Rochester Democrat and Chronicle - "After 6 weeks of trying, Kodak may abandon effort to sell patents"

The Democrat and Chronicle of Rochester, New York reported on the ongoing efforts of Eastman Kodak to stay afloat. With its patent auction plans in tatters, the Rochester-based corporate icon is rumored to be moving toward cutting jobs, selling parts of the business, and decreasing benefit payments to Kodak retirees. Alexander Poltorak discusses the difficulties Kodak faces in making money from the very patents the company had assumed were a sure thing. ("After 6 weeks of trying, Kodak may abandon effort to sell patents" Democrat and Chronicle - September 14, 2012)

Article excerpt: Kodak began the patent auction process on Aug. 8, expecting to wrap it up in just a few days. Since then, the Rochester icon has delayed bringing it to conclusion.

“The process is proving very complicated,” Veronda said. “It is taking longer than we expected.”

He declined to give any details on the complications that have delayed a deal, except to say, “There are multiple parties involved.”

But the problem almost surely came down to the bids falling far short of what Kodak had wanted, said Alexander Poltorak, CEO of General Patent Corp., a Rockland County [New York] intellectual property services firm.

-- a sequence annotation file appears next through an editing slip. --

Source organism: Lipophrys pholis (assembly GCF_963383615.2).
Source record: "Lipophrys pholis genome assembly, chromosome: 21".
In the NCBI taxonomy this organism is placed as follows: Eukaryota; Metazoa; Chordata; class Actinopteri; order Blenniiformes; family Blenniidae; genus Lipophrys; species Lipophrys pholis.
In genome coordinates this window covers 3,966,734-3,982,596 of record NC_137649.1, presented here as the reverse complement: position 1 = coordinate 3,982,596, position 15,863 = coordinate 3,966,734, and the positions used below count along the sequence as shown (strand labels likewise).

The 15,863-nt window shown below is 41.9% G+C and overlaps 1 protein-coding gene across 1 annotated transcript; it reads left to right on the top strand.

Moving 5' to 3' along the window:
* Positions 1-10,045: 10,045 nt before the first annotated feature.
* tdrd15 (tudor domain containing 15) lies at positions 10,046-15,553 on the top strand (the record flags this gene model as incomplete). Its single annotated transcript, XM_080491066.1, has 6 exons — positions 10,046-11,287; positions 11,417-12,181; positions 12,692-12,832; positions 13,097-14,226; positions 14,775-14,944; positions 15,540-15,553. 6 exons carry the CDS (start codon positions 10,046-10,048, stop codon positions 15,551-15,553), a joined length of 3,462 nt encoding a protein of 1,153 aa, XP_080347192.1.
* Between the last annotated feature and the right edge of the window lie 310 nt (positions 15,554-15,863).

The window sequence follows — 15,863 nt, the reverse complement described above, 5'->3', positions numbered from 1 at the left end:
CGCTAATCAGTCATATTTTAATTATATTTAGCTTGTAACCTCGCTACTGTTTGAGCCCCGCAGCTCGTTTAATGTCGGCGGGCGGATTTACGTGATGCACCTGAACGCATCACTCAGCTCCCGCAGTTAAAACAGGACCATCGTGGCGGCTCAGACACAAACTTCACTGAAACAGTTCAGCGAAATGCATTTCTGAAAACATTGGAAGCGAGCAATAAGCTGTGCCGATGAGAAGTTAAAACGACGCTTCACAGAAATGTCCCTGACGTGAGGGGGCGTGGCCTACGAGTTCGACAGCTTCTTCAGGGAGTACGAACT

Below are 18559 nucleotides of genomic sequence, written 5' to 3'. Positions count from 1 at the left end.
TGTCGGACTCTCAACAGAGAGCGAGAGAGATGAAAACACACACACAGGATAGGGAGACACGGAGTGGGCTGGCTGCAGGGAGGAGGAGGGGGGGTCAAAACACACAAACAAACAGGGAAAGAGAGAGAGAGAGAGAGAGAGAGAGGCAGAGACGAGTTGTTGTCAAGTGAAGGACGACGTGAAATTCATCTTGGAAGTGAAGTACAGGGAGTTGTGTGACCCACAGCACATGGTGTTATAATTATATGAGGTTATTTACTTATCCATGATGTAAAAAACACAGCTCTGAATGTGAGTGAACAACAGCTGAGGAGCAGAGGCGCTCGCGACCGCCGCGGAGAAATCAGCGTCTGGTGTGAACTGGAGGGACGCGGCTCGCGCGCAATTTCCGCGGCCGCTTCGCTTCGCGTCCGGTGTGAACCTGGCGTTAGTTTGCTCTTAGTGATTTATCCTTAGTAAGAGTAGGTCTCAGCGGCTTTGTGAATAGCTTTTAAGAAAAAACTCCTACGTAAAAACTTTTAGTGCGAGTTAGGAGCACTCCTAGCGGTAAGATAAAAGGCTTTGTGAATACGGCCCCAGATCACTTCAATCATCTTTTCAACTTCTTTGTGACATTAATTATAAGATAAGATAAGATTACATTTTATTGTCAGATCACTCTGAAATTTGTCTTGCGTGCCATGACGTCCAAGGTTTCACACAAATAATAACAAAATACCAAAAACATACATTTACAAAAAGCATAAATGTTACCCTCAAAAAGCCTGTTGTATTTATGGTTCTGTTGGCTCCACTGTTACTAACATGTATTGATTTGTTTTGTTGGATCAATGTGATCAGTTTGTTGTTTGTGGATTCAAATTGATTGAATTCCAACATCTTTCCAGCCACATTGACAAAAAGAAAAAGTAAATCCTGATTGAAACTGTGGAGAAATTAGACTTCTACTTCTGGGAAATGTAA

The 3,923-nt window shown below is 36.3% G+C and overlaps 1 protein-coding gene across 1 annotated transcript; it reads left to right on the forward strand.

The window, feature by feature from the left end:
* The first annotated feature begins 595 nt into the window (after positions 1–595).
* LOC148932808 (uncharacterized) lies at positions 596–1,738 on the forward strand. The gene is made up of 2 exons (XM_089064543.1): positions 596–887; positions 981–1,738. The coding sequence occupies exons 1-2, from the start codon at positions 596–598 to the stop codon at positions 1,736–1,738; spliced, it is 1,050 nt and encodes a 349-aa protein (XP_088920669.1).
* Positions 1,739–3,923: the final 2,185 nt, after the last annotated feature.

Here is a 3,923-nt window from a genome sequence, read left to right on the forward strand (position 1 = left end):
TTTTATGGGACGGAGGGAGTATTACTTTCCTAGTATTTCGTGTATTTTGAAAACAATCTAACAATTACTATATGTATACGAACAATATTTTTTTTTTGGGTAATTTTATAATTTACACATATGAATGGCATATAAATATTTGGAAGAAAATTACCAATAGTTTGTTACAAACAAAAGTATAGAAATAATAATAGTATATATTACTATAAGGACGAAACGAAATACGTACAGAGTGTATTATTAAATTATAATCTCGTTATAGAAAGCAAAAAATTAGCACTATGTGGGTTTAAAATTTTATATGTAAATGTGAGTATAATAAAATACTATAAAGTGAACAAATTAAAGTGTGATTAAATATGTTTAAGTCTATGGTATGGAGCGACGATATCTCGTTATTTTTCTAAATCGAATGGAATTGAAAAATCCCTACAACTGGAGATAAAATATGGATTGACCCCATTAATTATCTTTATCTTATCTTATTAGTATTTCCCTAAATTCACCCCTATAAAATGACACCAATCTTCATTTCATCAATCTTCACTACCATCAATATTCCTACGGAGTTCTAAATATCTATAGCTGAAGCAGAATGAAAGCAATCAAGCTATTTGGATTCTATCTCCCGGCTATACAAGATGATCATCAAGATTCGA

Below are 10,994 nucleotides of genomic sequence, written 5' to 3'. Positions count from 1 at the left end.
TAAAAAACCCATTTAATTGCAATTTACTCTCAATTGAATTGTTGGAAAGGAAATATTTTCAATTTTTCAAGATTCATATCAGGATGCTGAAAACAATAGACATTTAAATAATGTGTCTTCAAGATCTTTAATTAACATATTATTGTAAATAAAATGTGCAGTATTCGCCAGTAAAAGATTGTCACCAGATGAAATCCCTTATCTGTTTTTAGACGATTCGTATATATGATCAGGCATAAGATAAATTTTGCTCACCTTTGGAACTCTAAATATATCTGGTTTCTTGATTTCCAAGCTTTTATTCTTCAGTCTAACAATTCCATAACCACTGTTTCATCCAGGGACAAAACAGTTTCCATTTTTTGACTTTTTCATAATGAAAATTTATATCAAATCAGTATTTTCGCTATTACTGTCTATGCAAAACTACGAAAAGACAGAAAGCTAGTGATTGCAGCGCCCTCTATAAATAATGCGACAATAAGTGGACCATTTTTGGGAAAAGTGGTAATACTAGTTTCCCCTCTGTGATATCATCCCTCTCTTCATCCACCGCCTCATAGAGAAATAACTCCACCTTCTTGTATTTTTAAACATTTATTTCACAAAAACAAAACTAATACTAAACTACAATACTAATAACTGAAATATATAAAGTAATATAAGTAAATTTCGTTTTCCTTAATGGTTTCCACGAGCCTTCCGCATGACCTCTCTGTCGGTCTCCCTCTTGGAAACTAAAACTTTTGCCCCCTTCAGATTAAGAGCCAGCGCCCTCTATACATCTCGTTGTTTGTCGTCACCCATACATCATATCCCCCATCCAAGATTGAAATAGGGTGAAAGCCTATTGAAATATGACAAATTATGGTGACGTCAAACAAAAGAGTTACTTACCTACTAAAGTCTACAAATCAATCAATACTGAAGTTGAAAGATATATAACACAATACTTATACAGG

A firm hired by Kodak had put a potential price tag on the patents of as much as $2.4 billion. Poltorak said the value is probably closer to $250 million because of all the intellectual property licensing agreements already tied to them.

Kodak said Friday in its bankruptcy court filing that it is considering creation of a company to focus on licensing the patents. That route has generated big returns for the company in recent years — $3 billion since 2003 in the form of deals struck with companies such as Canon Inc., Hewlett-Packard Co. and Sony Corp.

Kodak also has been waging a pitched legal fight with Apple Inc., claiming the technology giant is using Kodak-patented technology in its products.

If Kodak gets out of bankruptcy, it could realize good financial returns from such intellectual property licensing and protection efforts, Poltorak said. “The trick is, how do they get out of this mess?”

Read full article on the Democrat and Chronicle website